Nepal has one in every ten species of birds found in the world. But as hunting and pesticide use spread along migratory routes, and habitat destruction, especially of wetlands continues, many of these birds are endangered. Still, Nepal is one of the world's most popular bird-watching countries, with Pulchoki, Chitwan, Kosi Tappu, and Sukla Phanta topping the list. Thousands of bird watchers from around the globe spend days walking the trails and trying to locate elusive birds. Until recently bird watching was limited to foreigners, however urban Nepalis are slowly warming up to the hobby as was evident by the surge of photographs that Bird Conservation Nepal (BCN) received during its first bird photography competition last month.
Thirty-one photographers submitted 108 photographs as part of the fourth International Vulture Awareness Day, and a panel of four judges chose the top 48 photos which were put on display at Nepal Academy of Fine Arts in Naxal at the beginning of September.
"Twenty years ago we would find birds foraging in our gardens or making nests under our roofs. But birds are getting increasingly rare in urban areas today", explains Hum Gurung of BCN, "we organised the event because we want to encourage students, locals, and bird lovers to go out, walk through the countryside, and learn about various species found in our country".
I captured this Snowcock at an altitude of 5180m in Gorakshep inside Sagarmatha National Park. I was descending from Kala Pathar when I saw the bird, and spend the next two hours nearby taking almost 80 shots before I was satisfied. The job of a wildlife photographer is unpredictable. I have spent weeks in Chitwan, Bardia, and Sukla Phanta and still have not been able to photograph a single tiger. I have also taken a few falls while trying to photograph animals at awkward angles, but I love it.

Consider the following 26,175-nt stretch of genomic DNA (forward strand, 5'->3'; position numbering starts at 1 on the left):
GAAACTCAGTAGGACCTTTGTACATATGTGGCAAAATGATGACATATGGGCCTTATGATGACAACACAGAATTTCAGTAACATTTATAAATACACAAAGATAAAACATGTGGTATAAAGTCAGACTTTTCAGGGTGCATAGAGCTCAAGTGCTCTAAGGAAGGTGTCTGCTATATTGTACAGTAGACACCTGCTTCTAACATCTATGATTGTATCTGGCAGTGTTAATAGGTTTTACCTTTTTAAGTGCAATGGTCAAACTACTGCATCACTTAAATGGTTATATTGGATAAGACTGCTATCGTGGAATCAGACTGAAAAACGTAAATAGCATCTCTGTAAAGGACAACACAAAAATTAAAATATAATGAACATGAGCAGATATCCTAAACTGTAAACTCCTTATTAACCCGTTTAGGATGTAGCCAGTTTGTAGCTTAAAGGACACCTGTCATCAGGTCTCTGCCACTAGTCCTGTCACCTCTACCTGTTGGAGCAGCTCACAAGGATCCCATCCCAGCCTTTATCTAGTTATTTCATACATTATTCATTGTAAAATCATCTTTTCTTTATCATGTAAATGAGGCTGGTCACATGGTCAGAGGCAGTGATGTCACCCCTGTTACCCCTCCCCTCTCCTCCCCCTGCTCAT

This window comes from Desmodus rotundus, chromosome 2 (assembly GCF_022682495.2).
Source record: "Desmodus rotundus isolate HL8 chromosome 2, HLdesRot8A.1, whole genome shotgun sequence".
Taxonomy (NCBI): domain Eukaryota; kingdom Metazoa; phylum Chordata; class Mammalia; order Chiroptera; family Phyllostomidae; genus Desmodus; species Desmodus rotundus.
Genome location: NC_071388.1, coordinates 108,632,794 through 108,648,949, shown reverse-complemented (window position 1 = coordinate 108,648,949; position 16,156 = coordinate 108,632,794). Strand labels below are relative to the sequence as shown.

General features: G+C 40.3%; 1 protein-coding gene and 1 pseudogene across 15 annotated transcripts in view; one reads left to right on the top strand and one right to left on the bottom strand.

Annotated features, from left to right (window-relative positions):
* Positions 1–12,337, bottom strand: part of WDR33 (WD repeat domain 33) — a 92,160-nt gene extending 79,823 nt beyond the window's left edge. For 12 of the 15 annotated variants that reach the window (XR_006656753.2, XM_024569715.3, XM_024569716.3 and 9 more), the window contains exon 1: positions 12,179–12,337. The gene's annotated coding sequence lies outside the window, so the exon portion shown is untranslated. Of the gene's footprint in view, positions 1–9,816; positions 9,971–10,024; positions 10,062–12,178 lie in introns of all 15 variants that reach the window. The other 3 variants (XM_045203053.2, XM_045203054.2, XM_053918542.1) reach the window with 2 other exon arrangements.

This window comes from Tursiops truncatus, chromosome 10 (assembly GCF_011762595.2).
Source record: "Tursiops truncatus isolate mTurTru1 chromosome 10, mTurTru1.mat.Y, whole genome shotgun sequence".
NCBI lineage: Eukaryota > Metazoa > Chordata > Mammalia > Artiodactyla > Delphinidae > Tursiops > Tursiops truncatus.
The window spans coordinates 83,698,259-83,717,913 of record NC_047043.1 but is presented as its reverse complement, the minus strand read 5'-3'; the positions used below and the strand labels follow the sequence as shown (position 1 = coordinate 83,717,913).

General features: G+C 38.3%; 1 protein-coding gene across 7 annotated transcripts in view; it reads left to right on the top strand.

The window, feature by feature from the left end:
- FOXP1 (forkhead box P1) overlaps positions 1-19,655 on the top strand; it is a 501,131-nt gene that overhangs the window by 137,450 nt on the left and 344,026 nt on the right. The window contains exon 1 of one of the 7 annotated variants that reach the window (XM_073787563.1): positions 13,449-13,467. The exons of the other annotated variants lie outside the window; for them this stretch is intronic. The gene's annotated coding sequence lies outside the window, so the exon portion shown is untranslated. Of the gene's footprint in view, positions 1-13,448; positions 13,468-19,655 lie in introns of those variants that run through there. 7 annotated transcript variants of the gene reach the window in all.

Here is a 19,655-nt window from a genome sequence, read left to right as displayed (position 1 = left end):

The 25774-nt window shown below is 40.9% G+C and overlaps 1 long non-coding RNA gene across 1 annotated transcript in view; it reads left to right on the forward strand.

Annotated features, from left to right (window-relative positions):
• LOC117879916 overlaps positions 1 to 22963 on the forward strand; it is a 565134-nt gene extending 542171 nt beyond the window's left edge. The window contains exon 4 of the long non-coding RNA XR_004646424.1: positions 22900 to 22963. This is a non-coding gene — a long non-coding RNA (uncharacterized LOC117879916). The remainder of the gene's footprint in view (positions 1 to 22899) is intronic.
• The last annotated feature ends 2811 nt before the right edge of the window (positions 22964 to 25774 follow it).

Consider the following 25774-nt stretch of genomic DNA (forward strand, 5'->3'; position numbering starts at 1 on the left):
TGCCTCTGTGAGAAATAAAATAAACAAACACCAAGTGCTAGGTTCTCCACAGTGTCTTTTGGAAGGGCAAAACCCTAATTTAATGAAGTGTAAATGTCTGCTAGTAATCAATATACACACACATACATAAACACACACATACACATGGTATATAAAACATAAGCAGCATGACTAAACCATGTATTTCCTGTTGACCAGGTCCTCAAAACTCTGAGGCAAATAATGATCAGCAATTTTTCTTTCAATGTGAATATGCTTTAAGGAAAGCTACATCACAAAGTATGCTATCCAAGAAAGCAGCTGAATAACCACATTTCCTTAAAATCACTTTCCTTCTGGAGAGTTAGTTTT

I had taken many photos of the Pied Kingfisher before, but I wanted to capture the male and female together in one shot because it's very rare to see them together. It took me three hours to get the winning shot. I have been working as a trekking and bird watching guide for the past five years. Earlier, I didn't have my own camera so although I did all the hard work spotting birds and animals, my guests got to capture the images. But now I have my own device and get to click whenever I want.
I took this photo of an Oriental Pied Hornbill while I was travelling with friends in the forest in Dharan. I was extremely fortunate because I didn't have to wait for hours. I started off working as a photographer in a Kathmandu daily and took up wildlife photography four years ago to support myself when I moved back to my hometown in Hansposa, Sunsari. Although the cost of equipment is quite high and there is not much money initially, we get to archive different animal species in the country and make people aware. The money comes with experience and years.
Taking nature back to people, BHRIKUTI RAI in KAILALI
Six years after Nepal's top conservationists were killed in a helicopter crash, communities work to conserve their legacy
Change in the air, STUTI SHARMA
Climate change is forcing birds to alter their migration routes across the Himalaya
Not just for the birds
Nepal's endangered wetlands are a vital stopover for trans-continental bird migrations
Learning all about the birds and the trees, PRIYA JOSHI in CHITWAN